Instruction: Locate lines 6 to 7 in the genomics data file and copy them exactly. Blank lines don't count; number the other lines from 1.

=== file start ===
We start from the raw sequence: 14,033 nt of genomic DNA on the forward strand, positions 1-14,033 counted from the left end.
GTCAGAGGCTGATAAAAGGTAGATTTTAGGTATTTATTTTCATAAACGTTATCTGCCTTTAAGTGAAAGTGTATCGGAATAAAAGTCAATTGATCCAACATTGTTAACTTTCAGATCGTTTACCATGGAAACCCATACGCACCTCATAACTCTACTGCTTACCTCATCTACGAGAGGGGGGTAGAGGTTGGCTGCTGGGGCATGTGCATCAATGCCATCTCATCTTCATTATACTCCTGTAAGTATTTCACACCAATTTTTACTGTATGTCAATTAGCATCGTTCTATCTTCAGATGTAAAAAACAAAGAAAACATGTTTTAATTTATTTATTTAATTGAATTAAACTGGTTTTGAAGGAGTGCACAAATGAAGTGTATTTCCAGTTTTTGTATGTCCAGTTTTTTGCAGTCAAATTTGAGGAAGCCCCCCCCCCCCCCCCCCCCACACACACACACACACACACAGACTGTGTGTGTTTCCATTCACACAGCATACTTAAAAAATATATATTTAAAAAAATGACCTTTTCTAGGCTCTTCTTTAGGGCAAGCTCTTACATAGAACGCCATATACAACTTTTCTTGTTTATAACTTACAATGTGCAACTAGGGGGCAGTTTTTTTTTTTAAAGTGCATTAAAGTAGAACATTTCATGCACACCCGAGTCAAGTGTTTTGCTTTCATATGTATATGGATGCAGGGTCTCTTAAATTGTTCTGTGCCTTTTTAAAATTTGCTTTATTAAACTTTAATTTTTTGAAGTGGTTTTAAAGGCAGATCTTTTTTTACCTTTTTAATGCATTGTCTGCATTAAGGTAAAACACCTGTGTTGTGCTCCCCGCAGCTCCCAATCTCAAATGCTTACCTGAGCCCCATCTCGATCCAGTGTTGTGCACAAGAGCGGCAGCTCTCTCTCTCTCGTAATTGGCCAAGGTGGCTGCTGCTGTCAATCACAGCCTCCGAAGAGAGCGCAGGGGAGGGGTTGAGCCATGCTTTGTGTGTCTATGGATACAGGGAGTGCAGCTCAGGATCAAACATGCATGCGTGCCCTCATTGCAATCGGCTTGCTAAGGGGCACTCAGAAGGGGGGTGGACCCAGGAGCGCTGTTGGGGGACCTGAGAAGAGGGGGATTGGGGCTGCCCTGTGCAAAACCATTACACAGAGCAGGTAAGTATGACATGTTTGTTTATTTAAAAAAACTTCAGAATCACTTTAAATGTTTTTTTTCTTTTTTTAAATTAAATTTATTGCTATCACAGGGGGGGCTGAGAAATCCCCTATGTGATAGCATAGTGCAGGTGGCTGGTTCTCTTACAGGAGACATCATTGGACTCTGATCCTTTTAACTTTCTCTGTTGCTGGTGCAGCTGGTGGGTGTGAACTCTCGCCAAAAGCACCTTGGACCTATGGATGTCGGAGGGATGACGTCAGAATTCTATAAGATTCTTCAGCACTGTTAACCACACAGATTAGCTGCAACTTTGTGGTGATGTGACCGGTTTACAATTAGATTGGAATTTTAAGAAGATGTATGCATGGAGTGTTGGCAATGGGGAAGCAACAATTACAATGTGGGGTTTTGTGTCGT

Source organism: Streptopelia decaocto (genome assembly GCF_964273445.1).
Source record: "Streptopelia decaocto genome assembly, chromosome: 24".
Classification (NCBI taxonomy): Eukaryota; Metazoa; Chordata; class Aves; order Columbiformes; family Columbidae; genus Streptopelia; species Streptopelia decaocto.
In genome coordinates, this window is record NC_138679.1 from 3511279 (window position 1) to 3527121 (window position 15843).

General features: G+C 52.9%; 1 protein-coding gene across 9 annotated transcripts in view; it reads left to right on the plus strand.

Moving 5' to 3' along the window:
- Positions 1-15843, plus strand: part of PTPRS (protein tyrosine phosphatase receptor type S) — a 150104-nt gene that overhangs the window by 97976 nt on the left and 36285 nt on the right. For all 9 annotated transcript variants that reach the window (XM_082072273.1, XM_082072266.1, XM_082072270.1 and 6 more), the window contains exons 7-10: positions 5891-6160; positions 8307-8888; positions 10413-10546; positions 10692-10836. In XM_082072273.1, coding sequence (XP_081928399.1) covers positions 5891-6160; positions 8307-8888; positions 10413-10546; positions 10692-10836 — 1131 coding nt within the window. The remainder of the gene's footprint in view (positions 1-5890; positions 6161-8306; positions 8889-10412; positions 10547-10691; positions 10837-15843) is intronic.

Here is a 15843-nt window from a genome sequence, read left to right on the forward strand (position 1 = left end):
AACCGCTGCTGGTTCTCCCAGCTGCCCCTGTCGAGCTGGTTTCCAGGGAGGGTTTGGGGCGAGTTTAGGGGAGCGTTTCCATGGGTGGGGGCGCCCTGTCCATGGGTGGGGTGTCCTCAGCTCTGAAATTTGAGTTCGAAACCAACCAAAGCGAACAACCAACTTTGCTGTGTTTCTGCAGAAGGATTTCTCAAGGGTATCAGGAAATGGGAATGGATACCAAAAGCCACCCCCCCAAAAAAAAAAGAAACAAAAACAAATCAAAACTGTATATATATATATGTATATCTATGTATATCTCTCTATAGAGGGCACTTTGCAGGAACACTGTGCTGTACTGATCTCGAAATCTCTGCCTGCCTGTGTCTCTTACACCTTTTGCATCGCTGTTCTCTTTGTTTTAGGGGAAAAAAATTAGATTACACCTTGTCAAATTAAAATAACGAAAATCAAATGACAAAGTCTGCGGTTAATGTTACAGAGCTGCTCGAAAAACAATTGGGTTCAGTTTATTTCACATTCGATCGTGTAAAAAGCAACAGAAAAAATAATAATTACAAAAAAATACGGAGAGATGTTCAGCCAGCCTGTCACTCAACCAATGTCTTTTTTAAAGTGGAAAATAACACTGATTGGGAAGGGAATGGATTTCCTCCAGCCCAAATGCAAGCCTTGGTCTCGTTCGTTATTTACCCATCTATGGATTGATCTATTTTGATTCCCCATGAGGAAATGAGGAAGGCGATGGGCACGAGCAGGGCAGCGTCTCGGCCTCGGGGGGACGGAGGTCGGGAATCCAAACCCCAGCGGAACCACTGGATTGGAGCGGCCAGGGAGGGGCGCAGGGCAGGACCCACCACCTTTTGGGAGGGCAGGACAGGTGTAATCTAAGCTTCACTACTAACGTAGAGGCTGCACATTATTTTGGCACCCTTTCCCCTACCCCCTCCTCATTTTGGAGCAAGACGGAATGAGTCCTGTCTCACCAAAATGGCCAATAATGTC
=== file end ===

In genome coordinates, this window is record NC_138679.1 from 3511279 (window position 1) to 3527121 (window position 15843).

General features: G+C 52.9%; 1 protein-coding gene across 9 annotated transcripts in view; it reads left to right on the plus strand.